Kyk, die feit dat daar ‘n amptelike Jack Parow biografie* verskyn het, is nie ‘n verrassing nie. Dit is dalk ‘n effense vreemde besluit, maar nadat Parow se platemaatskappy, Parowphernalia, al tekkies, ekstra-lang pette, comic books, en chilli- en braaisous begin verkoop het, kan niks mos meer verras nie. En al bevat Die Ou Met Die Snor By Die Bar nou geen staatsgeheime nie, is dit wel ‘n interessante kykie na die man agter die snor, en hoe hy sy sukses behaal het – al die pad uit Bellville uit.
“Ek dink ek is die complete opposite van die gemiddelde rapper.”
Dis nog vroeg op ‘n Woensdagaand aan die noordelike randjie van Melville. Net agter daai ouderwetse “Welcome to Melville” bord is Love Books – ‘n knus, dog ruim boekwinkel. En ons is hier om te hoor hoe Jack Parow gesels met die joernalis Angola Badprop (oftewel Jaco Nel), oor sy nuwe boek – Die Ou Met Die Snor By Die Bar.
De Wallen is a dirty rock ‘n roll band that reminds you of the phrase “sex, drugs, and rock ‘n roll”. They’re raw and rough and cut to the bone, with dirty, rich, electric guitars, rocking loud and fast.
Crackerjack, the first single off the EP, is a powerful rock track with fat guitar riffs. It’s a fun, exciting and upbeat track that sets the energetic tone for the whole EP. The arrangement is neat, guitars are unreserved, and the vocals sound like a relatable tough guy. You know: The slightly intimidating guy with the stubble and tattoos who turns out to be the nicest guy you’ve met. Plus, in one of their publicity stills, his microphone is literally on fire.
Yes, I’m old enough to remember a time before Fokofpolisiekar. When the South-African music scene was fine, but certain popular genres were just left untouched in Afrikaans. Until Karen Zoid came around. The press dubbed her “South Africa’s rock chick”, and her rocking take on Afrikaans (with touches of punk & hip-hop) reinvigorated the genre for Afrikaans-speaking music lovers and musicians, and paved the way for the Fokofpolisiekar-generation.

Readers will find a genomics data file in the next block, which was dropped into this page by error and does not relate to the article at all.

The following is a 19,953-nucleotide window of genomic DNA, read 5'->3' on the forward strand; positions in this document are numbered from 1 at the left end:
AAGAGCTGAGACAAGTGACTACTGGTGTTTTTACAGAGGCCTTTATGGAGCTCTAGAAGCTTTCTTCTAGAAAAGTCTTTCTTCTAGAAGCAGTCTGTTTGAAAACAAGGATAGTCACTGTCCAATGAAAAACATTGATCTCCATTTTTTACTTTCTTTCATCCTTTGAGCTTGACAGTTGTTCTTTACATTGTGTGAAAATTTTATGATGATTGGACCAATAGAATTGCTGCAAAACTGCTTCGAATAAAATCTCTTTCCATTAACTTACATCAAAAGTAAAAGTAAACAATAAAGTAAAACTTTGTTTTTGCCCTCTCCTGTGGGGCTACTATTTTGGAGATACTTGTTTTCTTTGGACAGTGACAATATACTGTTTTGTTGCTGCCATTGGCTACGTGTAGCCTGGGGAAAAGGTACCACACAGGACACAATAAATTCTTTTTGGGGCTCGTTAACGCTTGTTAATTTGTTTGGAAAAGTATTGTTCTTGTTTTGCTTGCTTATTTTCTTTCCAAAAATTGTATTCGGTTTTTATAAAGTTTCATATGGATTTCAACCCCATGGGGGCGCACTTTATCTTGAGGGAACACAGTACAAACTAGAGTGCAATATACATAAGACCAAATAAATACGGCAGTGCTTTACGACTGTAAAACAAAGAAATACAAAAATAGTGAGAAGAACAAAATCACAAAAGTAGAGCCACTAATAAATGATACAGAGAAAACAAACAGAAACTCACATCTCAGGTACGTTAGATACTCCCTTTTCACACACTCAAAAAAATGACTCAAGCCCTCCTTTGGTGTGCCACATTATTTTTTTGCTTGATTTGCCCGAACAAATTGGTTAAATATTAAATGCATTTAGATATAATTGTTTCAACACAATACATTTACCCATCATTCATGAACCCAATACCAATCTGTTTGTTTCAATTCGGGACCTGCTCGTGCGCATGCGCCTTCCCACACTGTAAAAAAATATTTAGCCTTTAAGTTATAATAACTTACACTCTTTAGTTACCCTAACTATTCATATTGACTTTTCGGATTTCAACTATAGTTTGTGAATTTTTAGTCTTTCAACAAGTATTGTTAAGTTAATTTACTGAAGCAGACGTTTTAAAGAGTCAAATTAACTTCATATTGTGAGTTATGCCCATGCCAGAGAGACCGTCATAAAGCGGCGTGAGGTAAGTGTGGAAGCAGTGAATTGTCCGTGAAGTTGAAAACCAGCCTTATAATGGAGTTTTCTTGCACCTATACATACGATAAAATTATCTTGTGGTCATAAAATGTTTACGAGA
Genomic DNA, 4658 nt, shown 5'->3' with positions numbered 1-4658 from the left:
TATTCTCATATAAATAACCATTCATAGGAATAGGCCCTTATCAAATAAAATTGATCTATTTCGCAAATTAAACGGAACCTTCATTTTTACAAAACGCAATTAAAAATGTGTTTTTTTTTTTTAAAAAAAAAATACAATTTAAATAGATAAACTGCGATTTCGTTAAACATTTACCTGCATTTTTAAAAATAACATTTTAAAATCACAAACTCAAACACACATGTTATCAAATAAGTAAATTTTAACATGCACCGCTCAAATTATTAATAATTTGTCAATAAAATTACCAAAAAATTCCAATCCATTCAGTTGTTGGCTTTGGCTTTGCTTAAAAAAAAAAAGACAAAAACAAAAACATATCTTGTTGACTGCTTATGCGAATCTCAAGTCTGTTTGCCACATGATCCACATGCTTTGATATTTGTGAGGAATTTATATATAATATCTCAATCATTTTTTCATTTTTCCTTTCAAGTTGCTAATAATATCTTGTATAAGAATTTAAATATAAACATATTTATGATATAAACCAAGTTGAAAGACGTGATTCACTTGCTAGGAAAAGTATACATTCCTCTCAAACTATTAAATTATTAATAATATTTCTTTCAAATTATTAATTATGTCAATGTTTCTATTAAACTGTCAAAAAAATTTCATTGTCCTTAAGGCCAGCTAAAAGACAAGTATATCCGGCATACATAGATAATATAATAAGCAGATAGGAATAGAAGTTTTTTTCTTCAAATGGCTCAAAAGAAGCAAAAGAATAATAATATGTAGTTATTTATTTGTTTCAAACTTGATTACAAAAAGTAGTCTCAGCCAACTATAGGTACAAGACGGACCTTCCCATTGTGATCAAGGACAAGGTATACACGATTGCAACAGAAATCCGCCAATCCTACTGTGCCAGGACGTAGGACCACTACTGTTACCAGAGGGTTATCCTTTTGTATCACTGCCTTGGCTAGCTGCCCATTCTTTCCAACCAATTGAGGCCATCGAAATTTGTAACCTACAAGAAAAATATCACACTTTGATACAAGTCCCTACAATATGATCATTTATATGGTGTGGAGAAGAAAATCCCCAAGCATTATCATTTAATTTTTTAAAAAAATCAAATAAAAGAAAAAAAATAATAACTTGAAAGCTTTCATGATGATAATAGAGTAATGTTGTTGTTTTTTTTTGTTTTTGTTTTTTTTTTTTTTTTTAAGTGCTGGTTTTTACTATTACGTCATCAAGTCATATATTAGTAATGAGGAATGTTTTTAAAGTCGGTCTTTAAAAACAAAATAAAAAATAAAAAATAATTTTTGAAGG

Scarlotte Will isn’t easy to write about – mostly cause I have no idea whether their name means something. Even geographically, they refused to be boxed in: They hail from Gauteng – that is, Randfontein, Pretoria, and Kempton Park. However, the four-piece alternative rock band have been working hard to hang on everyone’s lips. They are one of the hardest-working and constantly-gigging bands I know of that teeter on the edge of “underground”. Whatever that means these days. They pop up regularly on stages at The Bohemian, Railways Cafe, and Arcade Empire, practically opened the main stage at Oppikoppi this year, and had a stint high up on the Tuks FM top 30.
It’ll be easy to call Tim Hendricks’ new album, Contemplating Change, a pop record. But that’s not necessarily true, or fair. It has a distinct, easy-going sonic quality that places it somewhere between soft rock and pop, but ends up comfortably standing out between adult contemporary albums, while adding measures of funk, hip-hop, and spanish without fear.
“Janis was fearless with her pain and with her truth.”
The first trailer for Janis: Little Girl Blue is out. This documentary feature, directed by Amy Berg (of Deliver us from Evil previously), recently debuted at the Toronto International Film Festival. The biography of Janis Joplin (a troubled and misunderstood rock & roll legend from the 60s) paints a familiar picture to anyone familiar with (the more recent member of the 27 club) Amy Winehouse. The film, which promises to show the human being behind the rock icon, got favourable reviews and generated positive buzz after showing at TIFF, and I can’t wait for a local release.
Everyone knows Sinéad O’Connor‘s version of Nothing Compares 2 U. It’s one of those familiar tunes that you’ve heard in so many movies, elevators, etc. It’s a very famous song and recording, although it’s generally not known that the song was originally penned by Prince to be performed by The Family. But you’ve never heard it like this before: with Chris Cornell’s Soundgarden/Audioslave voice, backed by an acoustic guitar/cello trio.
Van my gunsteling dele van Bittereinder se vorige album was verwysings na die dood en vergaan. Spesifiek die gedagtes van ouer word in Jou Tyd Sal Kom en aanvaarding van die dood in Doodsberig. ‘n Jaar later reik Bittereinder hul vierde plaat, Dans tot die Dood, uit – en soos die titel insinueer is daar baie dood en vergaan op die album. Maar net soveel dans.
“Op die lem van die mes lê die einde van die storie
Hier’s die sedeles: Ek is nog nie dood nie.”
Releasing “Writing’s on the wall”, Sam Smith is now the first British male solo singer of a James Bond theme song since 1965. Stream the song’s debut on Britain’s Radio 1 Breakfast Show with Nick Grimshaw here.
Writing’s on the Wall was co-written by Smith and fellow Grammy Award winner Jimmy Nape. “It’s the quickest I’ve ever written a song,” says Smith. “It took 20 minutes – and they loved it. I love the song so much.”